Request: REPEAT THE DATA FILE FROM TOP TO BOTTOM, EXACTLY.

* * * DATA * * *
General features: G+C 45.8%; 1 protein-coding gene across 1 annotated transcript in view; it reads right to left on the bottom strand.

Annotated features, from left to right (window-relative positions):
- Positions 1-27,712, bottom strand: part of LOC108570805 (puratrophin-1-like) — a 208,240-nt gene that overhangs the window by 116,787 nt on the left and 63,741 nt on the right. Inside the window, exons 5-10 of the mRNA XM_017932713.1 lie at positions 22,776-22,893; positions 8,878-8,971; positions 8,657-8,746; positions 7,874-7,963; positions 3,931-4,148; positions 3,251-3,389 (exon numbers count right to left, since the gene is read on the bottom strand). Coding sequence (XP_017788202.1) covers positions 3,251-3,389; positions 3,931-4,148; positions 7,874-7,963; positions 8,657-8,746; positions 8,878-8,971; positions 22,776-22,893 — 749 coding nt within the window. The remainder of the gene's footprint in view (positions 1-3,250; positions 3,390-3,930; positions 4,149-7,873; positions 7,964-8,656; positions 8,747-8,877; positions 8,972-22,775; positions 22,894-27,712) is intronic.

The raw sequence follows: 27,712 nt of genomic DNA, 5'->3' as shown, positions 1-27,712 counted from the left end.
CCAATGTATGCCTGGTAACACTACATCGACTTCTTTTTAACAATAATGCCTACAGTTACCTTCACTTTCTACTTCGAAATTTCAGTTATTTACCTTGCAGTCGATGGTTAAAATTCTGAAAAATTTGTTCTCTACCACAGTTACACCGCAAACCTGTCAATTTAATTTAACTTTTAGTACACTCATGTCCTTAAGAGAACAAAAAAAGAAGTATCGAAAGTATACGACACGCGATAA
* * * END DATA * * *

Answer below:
General features: G+C 45.8%; 1 protein-coding gene across 1 annotated transcript in view; it reads right to left on the bottom strand.

Annotated features, from left to right (window-relative positions):
- Positions 1-27,712, bottom strand: part of LOC108570805 (puratrophin-1-like) — a 208,240-nt gene that overhangs the window by 116,787 nt on the left and 63,741 nt on the right. Inside the window, exons 5-10 of the mRNA XM_017932713.1 lie at positions 22,776-22,893; positions 8,878-8,971; positions 8,657-8,746; positions 7,874-7,963; positions 3,931-4,148; positions 3,251-3,389 (exon numbers count right to left, since the gene is read on the bottom strand). Coding sequence (XP_017788202.1) covers positions 3,251-3,389; positions 3,931-4,148; positions 7,874-7,963; positions 8,657-8,746; positions 8,878-8,971; positions 22,776-22,893 — 749 coding nt within the window. The remainder of the gene's footprint in view (positions 1-3,250; positions 3,390-3,930; positions 4,149-7,873; positions 7,964-8,656; positions 8,747-8,877; positions 8,972-22,775; positions 22,894-27,712) is intronic.

The raw sequence follows: 27,712 nt of genomic DNA, 5'->3' as shown, positions 1-27,712 counted from the left end.
CCAATGTATGCCTGGTAACACTACATCGACTTCTTTTTAACAATAATGCCTACAGTTACCTTCACTTTCTACTTCGAAATTTCAGTTATTTACCTTGCAGTCGATGGTTAAAATTCTGAAAAATTTGTTCTCTACCACAGTTACACCGCAAACCTGTCAATTTAATTTAACTTTTAGTACACTCATGTCCTTAAGAGAACAAAAAAAGAAGTATCGAAAGTATACGACACGCGATAA